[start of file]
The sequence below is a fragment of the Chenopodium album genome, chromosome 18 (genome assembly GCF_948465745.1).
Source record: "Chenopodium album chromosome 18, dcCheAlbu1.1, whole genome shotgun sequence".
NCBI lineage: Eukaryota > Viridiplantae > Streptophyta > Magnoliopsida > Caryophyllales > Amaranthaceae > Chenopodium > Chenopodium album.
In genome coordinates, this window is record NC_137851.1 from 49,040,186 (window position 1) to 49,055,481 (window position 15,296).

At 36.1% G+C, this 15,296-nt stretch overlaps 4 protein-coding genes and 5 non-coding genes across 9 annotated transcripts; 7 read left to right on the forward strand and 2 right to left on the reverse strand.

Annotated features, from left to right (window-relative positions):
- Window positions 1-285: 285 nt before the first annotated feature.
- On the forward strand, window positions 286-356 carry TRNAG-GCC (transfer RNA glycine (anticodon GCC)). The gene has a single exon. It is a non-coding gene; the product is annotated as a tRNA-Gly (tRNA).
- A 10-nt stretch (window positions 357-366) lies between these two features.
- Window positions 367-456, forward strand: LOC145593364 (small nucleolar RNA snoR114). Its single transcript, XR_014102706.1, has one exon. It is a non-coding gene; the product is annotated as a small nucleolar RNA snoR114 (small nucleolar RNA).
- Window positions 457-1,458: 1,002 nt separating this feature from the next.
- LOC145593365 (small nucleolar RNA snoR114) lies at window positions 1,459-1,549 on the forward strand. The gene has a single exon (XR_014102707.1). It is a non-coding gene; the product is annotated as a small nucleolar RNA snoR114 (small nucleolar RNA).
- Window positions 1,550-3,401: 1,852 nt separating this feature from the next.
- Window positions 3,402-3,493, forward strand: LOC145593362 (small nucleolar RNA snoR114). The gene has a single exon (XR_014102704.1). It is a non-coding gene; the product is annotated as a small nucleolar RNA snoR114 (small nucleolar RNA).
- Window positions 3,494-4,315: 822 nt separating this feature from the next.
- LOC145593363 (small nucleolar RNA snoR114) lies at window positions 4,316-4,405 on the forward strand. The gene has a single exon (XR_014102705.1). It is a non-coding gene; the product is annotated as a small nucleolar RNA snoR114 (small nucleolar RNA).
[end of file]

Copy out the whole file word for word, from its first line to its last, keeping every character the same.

The sequence below is a fragment of the Chenopodium album genome, chromosome 18 (genome assembly GCF_948465745.1).
Source record: "Chenopodium album chromosome 18, dcCheAlbu1.1, whole genome shotgun sequence".
NCBI lineage: Eukaryota > Viridiplantae > Streptophyta > Magnoliopsida > Caryophyllales > Amaranthaceae > Chenopodium > Chenopodium album.
In genome coordinates, this window is record NC_137851.1 from 49,040,186 (window position 1) to 49,055,481 (window position 15,296).

At 36.1% G+C, this 15,296-nt stretch overlaps 4 protein-coding genes and 5 non-coding genes across 9 annotated transcripts; 7 read left to right on the forward strand and 2 right to left on the reverse strand.

Annotated features, from left to right (window-relative positions):
- Window positions 1-285: 285 nt before the first annotated feature.
- On the forward strand, window positions 286-356 carry TRNAG-GCC (transfer RNA glycine (anticodon GCC)). The gene has a single exon. It is a non-coding gene; the product is annotated as a tRNA-Gly (tRNA).
- A 10-nt stretch (window positions 357-366) lies between these two features.
- Window positions 367-456, forward strand: LOC145593364 (small nucleolar RNA snoR114). Its single transcript, XR_014102706.1, has one exon. It is a non-coding gene; the product is annotated as a small nucleolar RNA snoR114 (small nucleolar RNA).
- Window positions 457-1,458: 1,002 nt separating this feature from the next.
- LOC145593365 (small nucleolar RNA snoR114) lies at window positions 1,459-1,549 on the forward strand. The gene has a single exon (XR_014102707.1). It is a non-coding gene; the product is annotated as a small nucleolar RNA snoR114 (small nucleolar RNA).
- Window positions 1,550-3,401: 1,852 nt separating this feature from the next.
- Window positions 3,402-3,493, forward strand: LOC145593362 (small nucleolar RNA snoR114). The gene has a single exon (XR_014102704.1). It is a non-coding gene; the product is annotated as a small nucleolar RNA snoR114 (small nucleolar RNA).
- Window positions 3,494-4,315: 822 nt separating this feature from the next.
- LOC145593363 (small nucleolar RNA snoR114) lies at window positions 4,316-4,405 on the forward strand. The gene has a single exon (XR_014102705.1). It is a non-coding gene; the product is annotated as a small nucleolar RNA snoR114 (small nucleolar RNA).